If I had gone to film school right after high school, I certainly would have gotten it a lot faster. I didn’t start really delving into movies until a few years afterwards when I realized I needed to catch up on stuff. It depends on the person.
Tribeca: Before St. Nick and Ain’t Them Bodies Saints, you were (and still are) an editor, working on films like Sun Don’t Shine and Upstream Color. How did you make that transition to directing? Was it just a natural progression?
DL: I really always set out to be a director. I decided that’s what I wanted to do and that’s all I’ve ever wanted to pursue from when I was seven years old. Editing was a means to an end in that I needed to edit my own movies because no one else was going to do it. It was just something I taught myself how to do and I got—to some extent—good enough at it that people started asking me to edit their movies and their short films.
These were just friends at that point, but that eventually editing became a way to make a living because I could edit commercials or corporate videos to make money while I really honed my skills as a filmmaker. To me, with the type of movies I want to make, the editing is where the movie really comes together. That’s the most important step, and that’s the step that I love the most. I learned a great deal by working on other projects. I was directing all through that time, though. I made a lot of bad movies that no one will ever see, short films that are thankfully hidden. [laughs]
Eventually, people started programming them at festivals and my work gained a bit of modest notoriety. When made my first feature, St. Nick in 2009, I was working on other people’s movies the whole time. I worked on Joe Swanberg’s movies as his only other crewmember. I just wanted to help my friends make their movies and participate in work that I thought was valuable both culturally and in terms of the art of cinema.
After St. Nick and my short, Pioneer, I kept editing until Ain’t Them Bodies Saints came about. It was originally going to be a very small movie. I was going to make it for as little as I could, as quickly as I could, very guerilla style, which is how I’ve always made everything. It just got a little more momentum than anything else I’ve done before. [laughs]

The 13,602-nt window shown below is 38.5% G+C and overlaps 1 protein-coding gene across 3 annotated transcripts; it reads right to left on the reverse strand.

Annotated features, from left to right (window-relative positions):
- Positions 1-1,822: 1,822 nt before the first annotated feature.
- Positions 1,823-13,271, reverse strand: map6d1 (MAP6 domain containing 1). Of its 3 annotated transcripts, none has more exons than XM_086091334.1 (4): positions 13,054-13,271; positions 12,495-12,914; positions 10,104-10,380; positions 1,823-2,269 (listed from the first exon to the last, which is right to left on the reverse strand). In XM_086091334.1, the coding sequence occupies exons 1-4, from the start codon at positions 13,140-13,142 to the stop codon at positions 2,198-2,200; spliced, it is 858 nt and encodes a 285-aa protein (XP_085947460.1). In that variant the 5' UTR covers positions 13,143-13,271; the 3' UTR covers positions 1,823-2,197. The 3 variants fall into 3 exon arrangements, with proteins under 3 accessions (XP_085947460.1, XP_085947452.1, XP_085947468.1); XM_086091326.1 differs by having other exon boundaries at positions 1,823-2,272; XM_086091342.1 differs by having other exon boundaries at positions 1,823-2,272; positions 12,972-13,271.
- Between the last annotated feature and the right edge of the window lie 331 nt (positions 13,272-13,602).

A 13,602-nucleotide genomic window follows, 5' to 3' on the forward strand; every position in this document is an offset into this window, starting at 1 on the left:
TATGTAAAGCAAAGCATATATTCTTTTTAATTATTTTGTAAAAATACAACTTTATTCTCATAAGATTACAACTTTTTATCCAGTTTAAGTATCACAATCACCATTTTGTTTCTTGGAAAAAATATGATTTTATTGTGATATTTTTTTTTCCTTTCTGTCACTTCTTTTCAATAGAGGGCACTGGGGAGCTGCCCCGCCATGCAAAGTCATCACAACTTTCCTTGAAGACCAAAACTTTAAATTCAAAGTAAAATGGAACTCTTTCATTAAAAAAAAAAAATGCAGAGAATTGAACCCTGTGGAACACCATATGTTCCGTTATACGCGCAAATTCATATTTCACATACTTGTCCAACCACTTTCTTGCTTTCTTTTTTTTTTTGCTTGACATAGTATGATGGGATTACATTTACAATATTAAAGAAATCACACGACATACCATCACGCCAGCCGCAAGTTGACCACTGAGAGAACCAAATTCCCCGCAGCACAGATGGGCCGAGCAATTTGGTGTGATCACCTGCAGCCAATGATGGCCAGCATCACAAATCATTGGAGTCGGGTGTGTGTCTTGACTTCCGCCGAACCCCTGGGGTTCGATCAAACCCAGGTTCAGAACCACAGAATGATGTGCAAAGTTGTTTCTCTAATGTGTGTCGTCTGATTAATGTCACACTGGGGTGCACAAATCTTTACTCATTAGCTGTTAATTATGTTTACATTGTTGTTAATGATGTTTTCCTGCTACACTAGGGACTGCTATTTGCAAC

You can never look for happy accidents but you need to be aware of them when they happen and to know if there’s an opportunity to chase one down.
DL: It was partially practical and partially out of curiosity. Working as an editor, I always valued what I could bring to the table for a director. If the relationship and chemistry was right, I felt that I could always help them make their movie better than they would have been able to do otherwise. I wanted to have that experience. I wanted to walk out of room and come back and have someone show me a scene that was cut together way better than I would’ve done it myself.
Plus, this movie was a union production, so we had to have a union editor. I could have joined the union, but I wanted to get someone else and see what happened. Jane did all the first half of the movie. We went through a few cuts with her and it was a fantastic experience, but ultimately I also needed to go off and spend some time with the movie on my own.
So I did that, and then one of my producers that worked with Craig on a different film, Sin Nombre, recommended that I let him take a crack at it, just to see another perspective. He did have a different mindset about how to edit, but ultimately I jumped in again because rather than tell someone what to do or what I wanted, it was easier to just do it myself.
Because we were still working together, my starting to edit created some degree of friction and it wasn’t going as smoothly as I wanted. If you’re on your own, you can just walk away and go for a jog or go do something else. You just deal with it for as long as you can on a given day and then you come back fresh. When you are working with other people, you don’t have that luxury.
So now, moving forward I know that next time I shoot a movie, I will take a week off, and then spend some time just messing with the editing on my own first. When I bring someone in, it will be a much more positive work environment because I already know what it is we’re working with. When you first see that raw footage for the first time, see that first assembly, it’s always going to be a shock to the system.
Tribeca: You were quoted as saying, “editing is alchemy,” which I thought was really striking. How would you describe your directing process?